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About 60 people from around the area have banded together to form City Rise Up, a group tasked with ''maintaining the character'' of central Dunedin and stunting what it says is a major demographic shift.
Founding member Meg Davidson said development of residential homes was inevitable given Dunedin's rising student population, but ''we just want to see it done right''.
''Our goal is to encourage developers to respect heritage buildings and build within the character of the area.
''There are many special buildings all over City Rise.
''Hardly any are protected, and all are virtually under threat.''
The preservation of the city's warehouse precinct should be used as an example, Ms Davidson said.
''It's been done in the warehouse precinct and I see no reason why it can't be done in City Rise.''
City Rise is generally regarded as the area west of George and Princes Sts and below the Town Belt.
Compounding the problem was antisocial behaviour that had spread from the city's student area and driven residents away, Ms Davidson told the group at a meeting last month.
''This antisocial behaviour has become normalised and, now, with the student roll growing, it has spread to the suburbs outside the immediate student area.
''Permanent residents deal with this behaviour daily and the small individual stressors accumulate year after year. It is little surprise that people move away.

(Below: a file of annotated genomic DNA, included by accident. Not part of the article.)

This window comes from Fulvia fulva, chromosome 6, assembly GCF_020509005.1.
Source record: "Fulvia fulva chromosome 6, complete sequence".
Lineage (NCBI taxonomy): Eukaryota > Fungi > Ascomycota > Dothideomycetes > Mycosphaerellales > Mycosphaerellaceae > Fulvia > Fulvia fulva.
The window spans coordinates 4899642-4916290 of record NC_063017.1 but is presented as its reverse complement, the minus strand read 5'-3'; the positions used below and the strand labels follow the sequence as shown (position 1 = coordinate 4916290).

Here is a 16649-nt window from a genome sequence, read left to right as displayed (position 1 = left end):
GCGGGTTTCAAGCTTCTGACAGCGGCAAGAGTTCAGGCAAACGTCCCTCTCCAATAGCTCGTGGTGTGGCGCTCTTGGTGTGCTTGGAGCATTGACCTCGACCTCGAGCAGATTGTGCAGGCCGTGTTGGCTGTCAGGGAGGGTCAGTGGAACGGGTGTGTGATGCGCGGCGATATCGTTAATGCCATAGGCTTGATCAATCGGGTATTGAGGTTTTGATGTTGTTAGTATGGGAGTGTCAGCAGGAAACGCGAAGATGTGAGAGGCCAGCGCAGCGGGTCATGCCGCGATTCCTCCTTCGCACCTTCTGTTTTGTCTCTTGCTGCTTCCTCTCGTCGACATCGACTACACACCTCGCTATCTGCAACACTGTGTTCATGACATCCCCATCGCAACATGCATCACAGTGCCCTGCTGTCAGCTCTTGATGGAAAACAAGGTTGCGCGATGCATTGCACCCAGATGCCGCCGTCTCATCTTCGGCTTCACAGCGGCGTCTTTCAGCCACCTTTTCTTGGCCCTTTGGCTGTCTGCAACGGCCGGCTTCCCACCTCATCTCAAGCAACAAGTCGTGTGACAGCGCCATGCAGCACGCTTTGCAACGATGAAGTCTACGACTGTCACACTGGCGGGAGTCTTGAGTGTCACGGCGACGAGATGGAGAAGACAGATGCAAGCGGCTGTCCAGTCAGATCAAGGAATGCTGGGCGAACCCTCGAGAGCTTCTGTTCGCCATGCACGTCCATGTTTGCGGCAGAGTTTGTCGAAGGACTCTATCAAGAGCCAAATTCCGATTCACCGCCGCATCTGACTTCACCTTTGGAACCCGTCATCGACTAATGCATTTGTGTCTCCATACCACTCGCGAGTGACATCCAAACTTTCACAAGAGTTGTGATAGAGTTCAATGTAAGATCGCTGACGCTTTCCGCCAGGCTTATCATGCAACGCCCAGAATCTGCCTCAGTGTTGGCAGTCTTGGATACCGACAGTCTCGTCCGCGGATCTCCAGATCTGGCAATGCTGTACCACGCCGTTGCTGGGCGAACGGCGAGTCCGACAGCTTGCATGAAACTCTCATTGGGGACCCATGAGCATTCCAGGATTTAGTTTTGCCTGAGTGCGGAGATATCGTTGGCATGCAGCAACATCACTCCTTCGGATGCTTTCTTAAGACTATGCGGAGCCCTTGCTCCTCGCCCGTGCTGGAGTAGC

''Until now, nobody has joined the dots and recognised what is happening to our inner suburbs.
''A major demographic shift is occurring and, along with it, a major degradation of heritage values.''
The historic Ritchie House in Heriot Row, bought a year ago by Jacqui Dickson and her partner, Neil McDonald, should be the benchmark for developers, Ms Davidson said.
The house was converted into a 16 room studio apartment but had not lost its appearance or authenticity.
Ms Dickson said she and Mr McDonald acted as custodians for the city.
''We understand what we've got here. It's a part of Dunedin's history.''
Dunedin Mayor Dave Cull said he encouraged Ms Davidson to set the group up when she raised concerns with him.
He said the problem was two fold.
''The first is residents in the area are affected by certain behaviours ... the impact on non student residents might be felt most acutely.
''The second is it's an older area of town and there's concern the conversion of it in to multi flat accommodation for students could lead to the degradation of architectural heritage. I hear what they're saying.''
Mr Cull said the second generation district plan being prepared by council was the right forum for the group to voice its concerns.
That was expected to be released to the public for formal submissions in about a month.